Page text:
Well been awhile since I have written in my blog and have been doing some research as what hikes I want to do in Vermont. So here are my finds for the best places to hike. Here is the info I have come up with:
Vermont’s landscape is seventy-five percent woods and affords the privilege of hiking in such settings as Mount Mansfield and Haystack Mountain. The splendor of nature offered in Vermont allows the hiker to remove themselves from the cares of the bustling city and once again experience life as was originally intended. Peaceful.
After looking at my hiking equipment I realized that I am in need of a new pair and a new backpack as well. I did some research and found a good list of shoes here, and backpacks here. Hope that helps you when you are looking to replace yours. Anyway, on with my list:
- Mount Mansfield, Sunset Ridge Trail
The gorgeous Sunset Ridge Trail is a 6.6-mile trek is just 17 miles east of Burlington. It is a challenge, but well worth the amazing views. Make sure you bring some sturdy hiking boots to prevent slipping during to descent. Plan to get quite a workout as you climb and hike through the relentlessly steep mountain. Due to elevation gains of an additional 2,500, the trek can be quite the quest. There is no doubt that you will greatly enjoy the beautiful summits, luscious wildflowers, and alpine plants. In spite of its difficulty, you will have earned the right to boast to all your friends about how you hiked up to the highest peak in Vermont.
Camel’s Hump, Forestry, Dean, and Long Trails Loop
If you are looking for a scenic loop trail, you will love this 7.4-mile hike. With generously spaced out campsites, just about two miles from the peak of the mountain, it is the perfect place for a campout. As you make the trip up 2,600 feet in elevation, you can expect to see a large amount of foliage and uncommon alpine vegetation. You will see spectacular summits and small-secluded pools of water, perfect for a relaxing break to rest your aching legs. The trail is rather rocky and considered to be a difficult hike, perfect for the experienced trekker.
- Appalachian Trail: Glastenbury Mountain
This strenuous hike covers 22.6 miles of varied terrain, though the less experienced hiker can take some smaller trail options along the way. The length, diverse terrain, and 2,418-feet elevation, all contribute to the challenge of this unforgettable adventure. Though there are many to choose from, Kid Gore Shelter is highly recommended as a place to set up camp for the night and rest your legs for day two of the charming trail.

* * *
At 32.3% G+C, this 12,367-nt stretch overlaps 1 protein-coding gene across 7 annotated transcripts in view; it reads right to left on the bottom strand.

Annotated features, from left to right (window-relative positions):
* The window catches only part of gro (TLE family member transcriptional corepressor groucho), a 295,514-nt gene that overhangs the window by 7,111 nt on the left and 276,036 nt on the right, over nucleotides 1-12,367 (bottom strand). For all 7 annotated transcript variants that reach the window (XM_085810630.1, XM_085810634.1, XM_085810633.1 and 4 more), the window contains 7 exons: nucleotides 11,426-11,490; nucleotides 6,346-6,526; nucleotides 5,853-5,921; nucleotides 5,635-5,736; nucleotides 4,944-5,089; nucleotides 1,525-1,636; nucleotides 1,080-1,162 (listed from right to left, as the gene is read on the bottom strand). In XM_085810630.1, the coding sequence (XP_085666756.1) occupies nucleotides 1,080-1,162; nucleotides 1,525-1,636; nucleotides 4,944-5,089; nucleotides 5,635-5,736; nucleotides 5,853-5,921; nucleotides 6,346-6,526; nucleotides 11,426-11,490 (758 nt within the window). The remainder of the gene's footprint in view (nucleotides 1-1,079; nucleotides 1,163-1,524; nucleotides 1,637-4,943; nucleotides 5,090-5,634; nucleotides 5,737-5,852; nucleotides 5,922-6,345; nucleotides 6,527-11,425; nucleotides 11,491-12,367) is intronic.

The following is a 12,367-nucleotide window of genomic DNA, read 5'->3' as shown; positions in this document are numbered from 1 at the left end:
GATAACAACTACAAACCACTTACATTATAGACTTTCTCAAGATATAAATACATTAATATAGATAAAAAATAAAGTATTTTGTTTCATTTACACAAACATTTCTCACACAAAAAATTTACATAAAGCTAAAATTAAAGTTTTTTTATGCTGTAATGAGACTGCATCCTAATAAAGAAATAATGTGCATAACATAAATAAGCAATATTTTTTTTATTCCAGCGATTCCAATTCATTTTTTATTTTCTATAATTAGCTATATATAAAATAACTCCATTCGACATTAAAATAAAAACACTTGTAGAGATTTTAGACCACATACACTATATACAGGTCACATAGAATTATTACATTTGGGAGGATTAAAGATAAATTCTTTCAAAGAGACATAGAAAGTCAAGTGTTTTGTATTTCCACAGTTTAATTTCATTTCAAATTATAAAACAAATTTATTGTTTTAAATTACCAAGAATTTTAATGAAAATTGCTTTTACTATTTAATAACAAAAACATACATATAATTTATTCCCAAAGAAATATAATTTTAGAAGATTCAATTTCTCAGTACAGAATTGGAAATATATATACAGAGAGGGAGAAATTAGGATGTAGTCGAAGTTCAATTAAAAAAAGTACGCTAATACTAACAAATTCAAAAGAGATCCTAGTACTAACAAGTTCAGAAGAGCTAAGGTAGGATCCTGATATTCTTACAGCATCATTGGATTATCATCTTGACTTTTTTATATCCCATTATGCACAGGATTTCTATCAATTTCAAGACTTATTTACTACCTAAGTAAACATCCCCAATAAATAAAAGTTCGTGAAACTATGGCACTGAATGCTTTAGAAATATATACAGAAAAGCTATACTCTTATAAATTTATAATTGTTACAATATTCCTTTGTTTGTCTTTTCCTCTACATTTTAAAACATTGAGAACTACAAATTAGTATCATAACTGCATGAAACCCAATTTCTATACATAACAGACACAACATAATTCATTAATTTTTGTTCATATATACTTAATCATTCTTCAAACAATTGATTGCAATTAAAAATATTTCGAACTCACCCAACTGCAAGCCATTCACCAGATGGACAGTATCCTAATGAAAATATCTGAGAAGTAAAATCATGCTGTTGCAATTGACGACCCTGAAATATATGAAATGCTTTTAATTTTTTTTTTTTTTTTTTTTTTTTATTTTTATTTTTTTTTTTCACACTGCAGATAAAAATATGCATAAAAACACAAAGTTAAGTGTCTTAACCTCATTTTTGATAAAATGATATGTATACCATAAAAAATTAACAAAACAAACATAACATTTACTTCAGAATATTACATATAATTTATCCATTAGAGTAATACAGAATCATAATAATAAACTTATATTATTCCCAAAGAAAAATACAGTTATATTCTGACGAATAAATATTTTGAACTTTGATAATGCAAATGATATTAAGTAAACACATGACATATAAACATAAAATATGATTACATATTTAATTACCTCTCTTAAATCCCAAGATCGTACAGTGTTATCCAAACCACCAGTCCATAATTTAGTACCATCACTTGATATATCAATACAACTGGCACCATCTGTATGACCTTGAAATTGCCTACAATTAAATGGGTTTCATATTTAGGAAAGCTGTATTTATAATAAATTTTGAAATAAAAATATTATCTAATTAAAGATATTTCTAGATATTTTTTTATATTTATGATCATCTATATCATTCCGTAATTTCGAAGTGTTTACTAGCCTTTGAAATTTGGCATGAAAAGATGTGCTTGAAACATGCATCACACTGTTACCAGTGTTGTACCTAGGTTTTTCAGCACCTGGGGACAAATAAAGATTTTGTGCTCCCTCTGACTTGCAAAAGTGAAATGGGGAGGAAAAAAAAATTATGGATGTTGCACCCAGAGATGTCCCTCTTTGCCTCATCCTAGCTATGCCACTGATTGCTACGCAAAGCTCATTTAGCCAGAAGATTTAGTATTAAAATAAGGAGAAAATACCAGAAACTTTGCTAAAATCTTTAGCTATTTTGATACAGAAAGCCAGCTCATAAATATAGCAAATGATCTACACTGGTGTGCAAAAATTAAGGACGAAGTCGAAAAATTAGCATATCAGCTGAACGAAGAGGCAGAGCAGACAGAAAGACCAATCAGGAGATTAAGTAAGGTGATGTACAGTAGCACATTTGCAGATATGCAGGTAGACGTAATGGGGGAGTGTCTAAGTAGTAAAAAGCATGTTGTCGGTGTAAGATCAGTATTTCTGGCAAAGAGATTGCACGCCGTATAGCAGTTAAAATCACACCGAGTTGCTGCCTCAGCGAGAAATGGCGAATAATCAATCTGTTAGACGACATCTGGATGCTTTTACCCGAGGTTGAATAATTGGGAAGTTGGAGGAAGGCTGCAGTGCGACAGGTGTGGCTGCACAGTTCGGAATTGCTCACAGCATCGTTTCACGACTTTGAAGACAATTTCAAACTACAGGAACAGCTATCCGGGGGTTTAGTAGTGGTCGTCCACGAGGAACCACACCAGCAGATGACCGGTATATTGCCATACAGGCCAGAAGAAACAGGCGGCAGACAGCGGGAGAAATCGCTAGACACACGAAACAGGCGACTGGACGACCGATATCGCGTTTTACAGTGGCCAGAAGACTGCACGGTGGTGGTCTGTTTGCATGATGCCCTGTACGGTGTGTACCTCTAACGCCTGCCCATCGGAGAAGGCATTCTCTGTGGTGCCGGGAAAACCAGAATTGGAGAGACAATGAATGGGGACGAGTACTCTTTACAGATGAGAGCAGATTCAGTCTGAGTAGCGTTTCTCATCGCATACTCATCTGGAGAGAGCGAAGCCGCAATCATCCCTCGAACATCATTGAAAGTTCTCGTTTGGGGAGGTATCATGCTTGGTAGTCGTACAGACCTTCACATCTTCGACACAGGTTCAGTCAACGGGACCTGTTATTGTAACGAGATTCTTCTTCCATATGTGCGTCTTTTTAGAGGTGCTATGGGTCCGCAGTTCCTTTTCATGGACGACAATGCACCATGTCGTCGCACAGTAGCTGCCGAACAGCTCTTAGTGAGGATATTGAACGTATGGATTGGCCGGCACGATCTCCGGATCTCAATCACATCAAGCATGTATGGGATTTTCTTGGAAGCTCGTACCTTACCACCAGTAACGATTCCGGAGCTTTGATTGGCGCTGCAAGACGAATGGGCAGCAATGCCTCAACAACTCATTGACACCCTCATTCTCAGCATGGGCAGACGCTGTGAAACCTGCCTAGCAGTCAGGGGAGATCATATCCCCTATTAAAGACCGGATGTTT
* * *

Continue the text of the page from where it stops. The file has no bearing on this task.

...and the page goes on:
- Mount Ascutney, Weathersfield Trail
If you are looking for a less challenging hike, Weathersfield Trail is a good fit at 5.8-miles and a 2,100-feet elevation rise. The waterfalls are breathtaking and worthy of a few camera shots. Cascade Falls is not only gorgeous, but it also serves as a launching point for hand gliders. Take a moment to watch some people take on an adventure of their own.
You will be amazed at the divine views from the observation towers. You can see miles of organic nature and gaze upon some snow covered peaks depending on when you visit. This trail allows your canine friends to accompany you, as long as they are on a leash.
- Lye Brook Wildreness
Lye Brook Wilderness is considered an intermediate level trail. Most novice hikers could likely handle it, though a significant workout should be expected. It runs 14.6 miles at a rise in 1,900 feet of elevation, so it should be broken up into a two-day hike. This is the best of the best when it comes to views in Vermont hiking trails. Do not be surprised to find moose joining you on your trip or even taking a swim in the ponds or wetlands. They are known to walk freely around this wildlife trail. There are stunning water falls that will catch your gaze and cause you to insist upon taking a short break to enjoy the serene atmosphere. The climax of the trip is reaching the top of Stratton Mountain and climbing up the fire tower to admire the picturesque capacious view of the region.